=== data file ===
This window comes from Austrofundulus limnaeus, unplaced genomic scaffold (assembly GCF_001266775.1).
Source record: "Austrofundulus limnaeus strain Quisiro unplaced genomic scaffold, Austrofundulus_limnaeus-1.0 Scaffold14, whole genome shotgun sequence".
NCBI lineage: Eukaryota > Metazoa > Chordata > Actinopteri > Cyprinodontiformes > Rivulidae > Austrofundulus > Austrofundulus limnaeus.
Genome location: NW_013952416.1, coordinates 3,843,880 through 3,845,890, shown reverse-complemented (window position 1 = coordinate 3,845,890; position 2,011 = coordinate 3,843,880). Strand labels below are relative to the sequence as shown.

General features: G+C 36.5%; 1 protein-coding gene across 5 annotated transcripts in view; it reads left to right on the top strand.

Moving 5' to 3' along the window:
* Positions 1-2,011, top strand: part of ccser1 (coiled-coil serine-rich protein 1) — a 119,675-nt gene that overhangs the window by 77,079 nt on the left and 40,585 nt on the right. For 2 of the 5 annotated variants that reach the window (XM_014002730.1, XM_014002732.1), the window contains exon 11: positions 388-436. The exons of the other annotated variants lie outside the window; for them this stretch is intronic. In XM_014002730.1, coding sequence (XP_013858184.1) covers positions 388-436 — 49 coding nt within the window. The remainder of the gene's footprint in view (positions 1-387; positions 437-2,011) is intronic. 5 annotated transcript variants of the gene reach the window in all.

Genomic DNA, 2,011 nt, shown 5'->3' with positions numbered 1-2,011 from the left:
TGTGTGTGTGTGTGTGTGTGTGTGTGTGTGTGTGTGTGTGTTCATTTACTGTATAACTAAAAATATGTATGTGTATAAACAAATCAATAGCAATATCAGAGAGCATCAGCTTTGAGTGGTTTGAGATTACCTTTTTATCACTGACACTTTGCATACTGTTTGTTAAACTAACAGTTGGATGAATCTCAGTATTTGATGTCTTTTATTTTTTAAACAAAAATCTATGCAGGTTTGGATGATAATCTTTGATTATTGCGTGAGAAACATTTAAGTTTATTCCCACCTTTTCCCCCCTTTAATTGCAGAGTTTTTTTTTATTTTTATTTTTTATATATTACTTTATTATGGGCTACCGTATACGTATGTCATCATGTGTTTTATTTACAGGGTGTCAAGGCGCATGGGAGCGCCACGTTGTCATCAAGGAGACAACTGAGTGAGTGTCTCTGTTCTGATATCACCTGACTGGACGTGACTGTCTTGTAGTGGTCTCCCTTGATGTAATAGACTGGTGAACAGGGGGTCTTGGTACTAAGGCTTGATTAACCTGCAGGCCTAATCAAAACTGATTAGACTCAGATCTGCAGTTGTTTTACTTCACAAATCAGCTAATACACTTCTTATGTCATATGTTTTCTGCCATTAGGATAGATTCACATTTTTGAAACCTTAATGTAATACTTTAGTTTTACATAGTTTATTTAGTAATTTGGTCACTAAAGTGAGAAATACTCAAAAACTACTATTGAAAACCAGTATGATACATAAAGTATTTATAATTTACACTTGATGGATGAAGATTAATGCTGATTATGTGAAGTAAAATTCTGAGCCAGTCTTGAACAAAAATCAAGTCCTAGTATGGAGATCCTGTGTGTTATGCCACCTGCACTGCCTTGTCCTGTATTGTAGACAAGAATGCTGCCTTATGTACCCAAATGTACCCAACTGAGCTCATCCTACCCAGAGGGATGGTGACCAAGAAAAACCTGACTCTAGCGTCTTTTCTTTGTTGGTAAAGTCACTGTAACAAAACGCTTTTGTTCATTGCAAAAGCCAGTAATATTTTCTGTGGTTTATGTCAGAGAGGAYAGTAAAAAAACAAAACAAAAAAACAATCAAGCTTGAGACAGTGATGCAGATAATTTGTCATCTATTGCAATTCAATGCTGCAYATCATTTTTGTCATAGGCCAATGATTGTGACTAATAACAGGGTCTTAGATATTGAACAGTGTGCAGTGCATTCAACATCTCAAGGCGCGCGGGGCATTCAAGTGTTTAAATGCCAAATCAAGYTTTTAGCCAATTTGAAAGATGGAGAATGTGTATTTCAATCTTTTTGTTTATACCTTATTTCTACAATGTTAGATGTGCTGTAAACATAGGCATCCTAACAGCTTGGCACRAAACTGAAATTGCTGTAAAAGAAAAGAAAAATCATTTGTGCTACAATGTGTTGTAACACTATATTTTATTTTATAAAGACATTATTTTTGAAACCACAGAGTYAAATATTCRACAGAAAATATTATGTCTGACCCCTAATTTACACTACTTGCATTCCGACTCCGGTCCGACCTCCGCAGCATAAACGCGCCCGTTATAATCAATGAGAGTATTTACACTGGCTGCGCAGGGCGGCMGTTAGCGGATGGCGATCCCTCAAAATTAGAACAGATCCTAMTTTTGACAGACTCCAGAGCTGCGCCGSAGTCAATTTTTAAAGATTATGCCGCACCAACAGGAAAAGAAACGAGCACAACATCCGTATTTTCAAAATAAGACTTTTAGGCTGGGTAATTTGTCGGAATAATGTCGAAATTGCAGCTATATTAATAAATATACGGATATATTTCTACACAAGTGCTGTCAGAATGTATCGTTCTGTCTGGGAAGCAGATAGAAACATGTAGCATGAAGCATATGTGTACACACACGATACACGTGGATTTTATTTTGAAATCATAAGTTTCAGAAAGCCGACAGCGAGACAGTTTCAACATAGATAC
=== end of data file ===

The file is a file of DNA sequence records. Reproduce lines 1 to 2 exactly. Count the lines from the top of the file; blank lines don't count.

This window comes from Austrofundulus limnaeus, unplaced genomic scaffold (assembly GCF_001266775.1).
Source record: "Austrofundulus limnaeus strain Quisiro unplaced genomic scaffold, Austrofundulus_limnaeus-1.0 Scaffold14, whole genome shotgun sequence".